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What are the differences/advantages of each? Disadvantages?

I'm not looking for coding preferences or subjective answers.

What are practical diferences? (Storage, implementation, how the code looks, environment requirements...)

marked as duplicate by JJJ, Sindre Sorhus, Iswanto San, Rachel Gallen, teppic Mar 28 '13 at 0:23

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You can use prepared statements with mysqli.
And there's also a function to store large (blob) data that the "old" mysql extension has not.

// php-mysql: no oo-interface
$mysqli = new mysqli('localhost', 'localonly', 'localonly');
if ($mysqli->connect_error) {

// php-mysql: no prepared statements
$stmt = $mysqli->prepare("INSERT INTO foo (mydata) VALUES (?)");
$stmt->bind_param("b", $null);

// php-mysql: no function to send data in chunks
$fp = fopen("php://input", "r");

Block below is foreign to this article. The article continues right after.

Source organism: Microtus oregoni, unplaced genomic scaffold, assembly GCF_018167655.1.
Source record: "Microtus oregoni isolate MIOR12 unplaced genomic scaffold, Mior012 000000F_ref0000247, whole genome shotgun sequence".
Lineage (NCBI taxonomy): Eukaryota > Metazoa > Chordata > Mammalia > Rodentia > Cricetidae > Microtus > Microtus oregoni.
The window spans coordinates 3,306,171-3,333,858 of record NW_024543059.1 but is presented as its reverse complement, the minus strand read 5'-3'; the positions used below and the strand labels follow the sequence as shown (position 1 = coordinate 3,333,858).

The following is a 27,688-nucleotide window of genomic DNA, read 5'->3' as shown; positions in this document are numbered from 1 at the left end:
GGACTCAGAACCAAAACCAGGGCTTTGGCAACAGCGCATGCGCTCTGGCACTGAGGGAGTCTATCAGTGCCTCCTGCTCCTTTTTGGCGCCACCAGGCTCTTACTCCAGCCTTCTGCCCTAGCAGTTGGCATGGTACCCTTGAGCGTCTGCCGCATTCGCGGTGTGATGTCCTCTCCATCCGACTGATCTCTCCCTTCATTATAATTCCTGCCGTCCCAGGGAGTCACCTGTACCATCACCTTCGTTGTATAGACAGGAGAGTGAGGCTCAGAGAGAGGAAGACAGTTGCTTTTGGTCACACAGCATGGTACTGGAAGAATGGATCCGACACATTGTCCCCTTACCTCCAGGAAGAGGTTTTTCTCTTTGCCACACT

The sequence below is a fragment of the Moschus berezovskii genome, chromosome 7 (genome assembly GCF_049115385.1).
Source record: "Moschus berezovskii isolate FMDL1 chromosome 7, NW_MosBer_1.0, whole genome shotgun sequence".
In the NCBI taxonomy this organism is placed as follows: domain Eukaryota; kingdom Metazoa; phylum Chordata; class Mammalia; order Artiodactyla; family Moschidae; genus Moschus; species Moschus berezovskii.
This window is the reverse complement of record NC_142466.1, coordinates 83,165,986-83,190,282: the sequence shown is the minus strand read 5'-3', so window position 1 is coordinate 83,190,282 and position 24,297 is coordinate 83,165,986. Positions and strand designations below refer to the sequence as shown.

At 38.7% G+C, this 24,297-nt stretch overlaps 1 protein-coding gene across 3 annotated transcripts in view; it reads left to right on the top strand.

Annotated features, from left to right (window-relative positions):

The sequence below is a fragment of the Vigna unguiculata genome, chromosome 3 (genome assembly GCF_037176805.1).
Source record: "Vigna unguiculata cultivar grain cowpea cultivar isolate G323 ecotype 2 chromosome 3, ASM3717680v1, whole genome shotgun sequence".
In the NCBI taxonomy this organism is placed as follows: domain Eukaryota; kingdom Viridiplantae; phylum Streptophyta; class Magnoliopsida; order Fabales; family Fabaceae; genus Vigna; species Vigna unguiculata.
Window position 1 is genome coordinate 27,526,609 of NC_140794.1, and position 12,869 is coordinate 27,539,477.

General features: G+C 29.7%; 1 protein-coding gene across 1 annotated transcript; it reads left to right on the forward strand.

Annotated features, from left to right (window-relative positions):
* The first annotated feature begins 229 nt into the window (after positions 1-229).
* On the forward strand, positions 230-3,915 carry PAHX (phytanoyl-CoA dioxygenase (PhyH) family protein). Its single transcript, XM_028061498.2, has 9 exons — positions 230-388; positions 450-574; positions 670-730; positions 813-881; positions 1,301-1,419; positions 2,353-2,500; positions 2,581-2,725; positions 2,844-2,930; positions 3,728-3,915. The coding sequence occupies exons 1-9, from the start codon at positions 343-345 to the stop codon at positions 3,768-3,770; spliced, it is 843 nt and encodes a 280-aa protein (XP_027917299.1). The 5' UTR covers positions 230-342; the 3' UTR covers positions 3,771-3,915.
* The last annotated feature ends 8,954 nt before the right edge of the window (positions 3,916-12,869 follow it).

while (!feof($fp)) {
  $chunk = fread($fp, 4096);
  $stmt->send_long_data(0, $chunk);
  • +1, Bonus Question - How would I set up MySQLi if I have MySQL installed? Can use MySQLi functions to call MySQL databases? – Moshe Dec 29 '09 at 2:37
  • You can use both modules to connect to a MySQL server. mysqli is "only" a php module that you can either compile into the php core or load as a module. e.g. *nix distributions often have php-modulename packages you can install through the ditribution's package manager. – VolkerK Dec 29 '09 at 3:15

Read the overview on the PHP manual, it answers most questions and has a comparison chart.

  • From that overview: "If you are using MySQL versions 4.1.3 or later it is strongly recommended that you use the mysqli extension instead." – Oscar Oct 26 '12 at 4:10

Prepared statements are available in mysqli, for one. You can also use the OO interface so instead of mysql_foo_bar() you have $con->foo_bar().

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